Muto A, Ruland J, McAllister-Lucas LM, Lucas PC, Yamaoka S, Chen FF, Lin A, Mak TW, Nunez G and Inohara N: Protein kinase C-associated kinase (PKK) mediates Bcl10-independent NF-kappa B activation induced by phorbol ester. J Biol Chem. 277:31871–31876. 2002. View Article : Google Scholar : PubMed/NCBI

15 

Woronicz JD, Gao X, Cao Z, Rothe M and Goeddel DV: IkappaB kinase-beta: NF-kappaB activation and complex formation with IkappaB kinase-alpha and NIK. Science. 278:866–869. 1997. View Article : Google Scholar : PubMed/NCBI

16 

Zhao J, Dynlacht B, Imai T, Hori T and Harlow E: Expression of NPAT, a novel substrate of cyclin E-CDK2, promotes S-phase entry. Genes Dev. 12:456–461. 1998. View Article : Google Scholar : PubMed/NCBI

17 

Hannon GJ and Rossi JJ: Unlocking the potential of the human genome with RNA interference. Nature. 431:371–378. 2004. View Article : Google Scholar : PubMed/NCBI

18 

Huppi K, Martin SE and Caplen NJ: Defining and assaying RNAi in mammalian cells. Mol Cell. 17:1–10. 2005. View Article : Google Scholar : PubMed/NCBI

19 

Li ZW, Rickert RC and Karin M: Genetic dissection of antigen receptor induced-NF-kappaB activation. Mol Immunol. 41:701–714. 2004. View Article : Google Scholar : PubMed/NCBI

20 

Shim JH, Xiao C, Paschal AE, Bailey ST, Rao P, Hayden MS, Lee KY, Bussey C, Steckel M, Tanaka N, Yamada G, Akira S, Matsumoto K and Ghosh S: TA K1, but not TA B1 or TA B2, plays an essential role in multiple signaling pathways in vivo. Genes Dev. 19:2668–2681. 2005. View Article : Google Scholar

21 

Saijo K, Mecklenbrauker I, Santana A, Leitger M, Schmed C and Tarakhovsky A: Protein kinase C beta controls nuclear factor kappaB activation in B cells through selective regulation of the IkappaB kinase alpha. J Exp Med. 195:1647–1652. 2002. View Article : Google Scholar : PubMed/NCBI

22 

Yu PW, Huang BC, Shen M, Quast J, Chan E, Xu X, Nolan GP, Payan DG and Luo Y: Identification of RIP3, a RIP-like kinase that activates apoptosis and NFkappaB. Curr Biol. 9:539–542. 1999. View Article : Google Scholar : PubMed/NCBI

23 

Kasof GM, Prosser JC, Liu D, Lorenzi MV and Gomes BC: The RIP-like kinase, RIP3, induces apoptosis and NF-kappaB nuclear translocation and localizes to mitochondria. FEBS Lett. 473:285–291. 2000. View Article : Google Scholar : PubMed/NCBI

24 

McCarthy JV, Ni J and Dixit VM: RIP2 is a novel NF-kappaB-activating and cell death-inducing kinase. J Biol Chem. 273:16968–16975. 1998. View Article : Google Scholar : PubMed/NCBI

25 

Kelliher MA, Grimm S, Ishida Y, Kuo F, Stanger BZ and Leder P: The death domain kinase RIP mediates the TNF-induced NF-kappaB signal. Immunity. 8:297–303. 1998. View Article : Google Scholar : PubMed/NCBI

26 

Hsu H, Huang J, Shu HB, Baichwal V and Goeddel DV: TNF-dependent recruitment of the protein kinase RIP to the TNF receptor-1 signaling complex. Immunity. 4:387–396. 1996. View Article : Google Scholar : PubMed/NCBI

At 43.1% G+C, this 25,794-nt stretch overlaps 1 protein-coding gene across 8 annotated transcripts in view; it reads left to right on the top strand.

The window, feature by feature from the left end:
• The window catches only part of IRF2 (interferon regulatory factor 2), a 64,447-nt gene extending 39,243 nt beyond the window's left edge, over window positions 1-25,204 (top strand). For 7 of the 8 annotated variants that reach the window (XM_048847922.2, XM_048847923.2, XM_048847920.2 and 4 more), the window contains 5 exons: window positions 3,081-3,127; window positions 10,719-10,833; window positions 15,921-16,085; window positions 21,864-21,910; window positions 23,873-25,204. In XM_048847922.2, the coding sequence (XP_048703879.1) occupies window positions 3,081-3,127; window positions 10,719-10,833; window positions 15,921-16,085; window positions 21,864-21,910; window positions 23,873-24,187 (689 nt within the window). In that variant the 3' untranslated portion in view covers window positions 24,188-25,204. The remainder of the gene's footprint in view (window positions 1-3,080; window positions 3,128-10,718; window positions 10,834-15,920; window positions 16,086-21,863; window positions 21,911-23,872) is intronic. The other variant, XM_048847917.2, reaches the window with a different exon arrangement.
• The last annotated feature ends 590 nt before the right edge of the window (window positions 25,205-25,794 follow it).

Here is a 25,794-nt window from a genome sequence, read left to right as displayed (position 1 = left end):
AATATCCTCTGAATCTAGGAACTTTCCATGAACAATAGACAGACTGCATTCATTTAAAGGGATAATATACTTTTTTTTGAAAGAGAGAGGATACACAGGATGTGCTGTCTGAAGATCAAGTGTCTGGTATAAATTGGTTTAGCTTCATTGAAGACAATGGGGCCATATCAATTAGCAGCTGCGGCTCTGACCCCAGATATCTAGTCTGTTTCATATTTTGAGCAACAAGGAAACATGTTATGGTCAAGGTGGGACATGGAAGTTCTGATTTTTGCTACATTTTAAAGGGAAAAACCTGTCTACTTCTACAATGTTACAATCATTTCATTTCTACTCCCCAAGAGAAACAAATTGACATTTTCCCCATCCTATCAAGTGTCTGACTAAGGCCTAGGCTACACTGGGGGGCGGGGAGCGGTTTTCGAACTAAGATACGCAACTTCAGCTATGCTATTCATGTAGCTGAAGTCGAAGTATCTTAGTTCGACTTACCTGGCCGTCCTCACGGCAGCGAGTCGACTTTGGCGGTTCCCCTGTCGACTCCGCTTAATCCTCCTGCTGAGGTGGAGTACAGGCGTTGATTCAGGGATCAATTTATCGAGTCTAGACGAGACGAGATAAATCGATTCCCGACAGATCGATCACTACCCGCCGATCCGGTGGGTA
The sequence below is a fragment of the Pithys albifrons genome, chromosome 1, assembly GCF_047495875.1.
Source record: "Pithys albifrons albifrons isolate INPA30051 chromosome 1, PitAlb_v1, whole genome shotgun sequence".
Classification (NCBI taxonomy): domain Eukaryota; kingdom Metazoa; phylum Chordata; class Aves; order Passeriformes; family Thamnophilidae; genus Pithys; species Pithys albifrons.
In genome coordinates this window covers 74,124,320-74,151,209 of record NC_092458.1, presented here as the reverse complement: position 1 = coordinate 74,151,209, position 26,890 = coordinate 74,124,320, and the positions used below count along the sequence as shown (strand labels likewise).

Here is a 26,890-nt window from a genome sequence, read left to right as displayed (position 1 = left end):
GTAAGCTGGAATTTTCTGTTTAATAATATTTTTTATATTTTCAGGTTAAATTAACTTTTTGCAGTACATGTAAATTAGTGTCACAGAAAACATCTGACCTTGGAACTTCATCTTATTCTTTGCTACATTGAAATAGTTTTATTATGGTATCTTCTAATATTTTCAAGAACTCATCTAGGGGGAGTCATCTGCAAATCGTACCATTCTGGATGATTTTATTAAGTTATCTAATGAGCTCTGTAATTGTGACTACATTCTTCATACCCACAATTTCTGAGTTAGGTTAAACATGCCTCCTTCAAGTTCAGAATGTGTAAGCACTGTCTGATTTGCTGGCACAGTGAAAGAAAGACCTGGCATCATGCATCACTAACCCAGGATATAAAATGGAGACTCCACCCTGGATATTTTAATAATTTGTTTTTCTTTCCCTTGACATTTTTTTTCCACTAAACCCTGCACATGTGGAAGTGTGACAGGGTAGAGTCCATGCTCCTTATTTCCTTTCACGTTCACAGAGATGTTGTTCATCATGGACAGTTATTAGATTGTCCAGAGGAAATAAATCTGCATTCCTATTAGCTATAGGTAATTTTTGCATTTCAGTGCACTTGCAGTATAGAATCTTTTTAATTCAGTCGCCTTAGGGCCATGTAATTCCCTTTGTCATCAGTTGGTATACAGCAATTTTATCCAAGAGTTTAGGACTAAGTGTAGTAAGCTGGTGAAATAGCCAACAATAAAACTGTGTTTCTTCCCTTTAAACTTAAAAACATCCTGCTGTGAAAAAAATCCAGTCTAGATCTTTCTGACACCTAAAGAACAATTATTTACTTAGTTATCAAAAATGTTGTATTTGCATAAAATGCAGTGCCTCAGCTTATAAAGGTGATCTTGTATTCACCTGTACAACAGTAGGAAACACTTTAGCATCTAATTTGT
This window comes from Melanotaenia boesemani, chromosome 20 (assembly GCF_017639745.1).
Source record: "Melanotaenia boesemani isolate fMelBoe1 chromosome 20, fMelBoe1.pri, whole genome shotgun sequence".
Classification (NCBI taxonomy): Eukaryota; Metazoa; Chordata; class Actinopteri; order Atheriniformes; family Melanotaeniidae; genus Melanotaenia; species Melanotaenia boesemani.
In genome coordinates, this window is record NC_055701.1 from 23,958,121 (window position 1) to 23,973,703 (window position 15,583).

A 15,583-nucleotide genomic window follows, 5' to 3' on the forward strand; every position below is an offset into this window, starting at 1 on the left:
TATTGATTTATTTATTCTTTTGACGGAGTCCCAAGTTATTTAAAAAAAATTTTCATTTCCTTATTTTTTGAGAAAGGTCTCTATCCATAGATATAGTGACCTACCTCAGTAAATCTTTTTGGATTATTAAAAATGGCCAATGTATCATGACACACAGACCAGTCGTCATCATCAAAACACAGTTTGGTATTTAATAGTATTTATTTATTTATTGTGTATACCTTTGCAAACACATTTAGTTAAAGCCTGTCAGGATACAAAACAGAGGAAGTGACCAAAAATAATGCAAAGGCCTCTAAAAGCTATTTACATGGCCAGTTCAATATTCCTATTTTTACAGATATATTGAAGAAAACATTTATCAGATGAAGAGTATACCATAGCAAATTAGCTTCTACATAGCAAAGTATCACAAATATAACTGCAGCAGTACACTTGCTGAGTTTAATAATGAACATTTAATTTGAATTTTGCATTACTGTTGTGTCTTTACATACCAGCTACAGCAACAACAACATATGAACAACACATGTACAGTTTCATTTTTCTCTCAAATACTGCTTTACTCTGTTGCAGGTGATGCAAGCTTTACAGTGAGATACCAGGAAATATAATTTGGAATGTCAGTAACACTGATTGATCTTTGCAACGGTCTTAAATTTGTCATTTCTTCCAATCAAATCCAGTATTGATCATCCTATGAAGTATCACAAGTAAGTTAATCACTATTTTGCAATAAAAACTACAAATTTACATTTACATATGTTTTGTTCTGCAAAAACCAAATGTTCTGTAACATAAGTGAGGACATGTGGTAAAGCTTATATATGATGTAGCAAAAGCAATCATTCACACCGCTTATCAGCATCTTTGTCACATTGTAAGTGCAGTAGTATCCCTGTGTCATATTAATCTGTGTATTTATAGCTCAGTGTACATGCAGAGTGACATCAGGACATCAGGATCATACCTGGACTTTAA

27 

Cariappa A, Chen L, Haider K, Tang M, Nebelitskiy E, Moran ST and Pillai S: A catalytically inactive form of protein kinase C-associated kinase/receptor interacting protein 4, a protein kinase C beta-associated kinase that mediates NF-kappa B activation, interferes with early B cell development. J Immunol. 171:1875–1880. 2003. View Article : Google Scholar

28 

Holland P, Willis C, Kanaly S, Glaccum M, Warren A, Charrier K, Murison J, Derry J, Virca G, Bird T and Peschon J: RIP4 is an ankyrin repeat-containing kinase essential for keratinocyte differentiation. Curr Biol. 12:1424–1428. 2002. View Article : Google Scholar : PubMed/NCBI

29 

Moran ST, Cariappa A, Liu H, Boboila C, Shi HN, Holland PM, Peschon JJ and Pillai S: Protein kinase C-associated kinase is not required for the development of peripheral B lymphocyte populations. Mol Immunol. 43:1694–1699. 2006. View Article : Google Scholar : PubMed/NCBI

30 

Karin M and Greten FR: NF-kappaB: linking inflammation and immunity to cancer development and progression. Nat Rev Immunol. 5:749–759. 2005. View Article : Google Scholar : PubMed/NCBI

31 

Jimi E and Ghosh S: Role of nuclear factor-kappaB in the immune system and bone. Immunol Rev. 208:80–87. 2005. View Article : Google Scholar : PubMed/NCBI

32 

Kim HJ, Hawke N and Baldwin AS: NF-kappaB and IKK as therapeutic targets in cancer. Cell Death Differ. 13:738–747. 2006. View Article : Google Scholar : PubMed/NCBI

33 

Li Q, Withoff S and Verma IM: Inflammation-associated cancer: NF-kappaB is the lynchpin. Trends Immunol. 26:318–325. 2005. View Article : Google Scholar : PubMed/NCBI

34 

Kim SW, Oleksyn DW, Rossi RM, Jordan CT, Sanz I, Chen L and Zhao J: Protein kinase C-associated kinase is required for NF-kappaB signaling and survival in diffuse large B-cell lymphoma cells. Blood. 111:1644–1653. 2008. View Article : Google Scholar : PubMed/NCBI

Related Articles

Journal Cover

October 2014
Volume 45 Issue 4

Print ISSN: 1019-6439
Online ISSN:1791-2423

Sign up for eToc alerts

Recommend to Library

Copy and paste a formatted citation
APA
Kim, S., Schifano, M., Oleksyn, D., Jordan, C.T., Ryan, D., Insel, R. ... Chen, L. (2014). Protein kinase C-associated kinase regulates NF-κB activation through inducing IKK activation. International Journal of Oncology, 45, 1707-1714. https://doi.org/10.3892/ijo.2014.2578
MLA
Kim, S., Schifano, M., Oleksyn, D., Jordan, C. T., Ryan, D., Insel, R., Zhao, J., Chen, L."Protein kinase C-associated kinase regulates NF-κB activation through inducing IKK activation". International Journal of Oncology 45.4 (2014): 1707-1714.
Chicago
Kim, S., Schifano, M., Oleksyn, D., Jordan, C. T., Ryan, D., Insel, R., Zhao, J., Chen, L."Protein kinase C-associated kinase regulates NF-κB activation through inducing IKK activation". International Journal of Oncology 45, no. 4 (2014): 1707-1714. https://doi.org/10.3892/ijo.2014.2578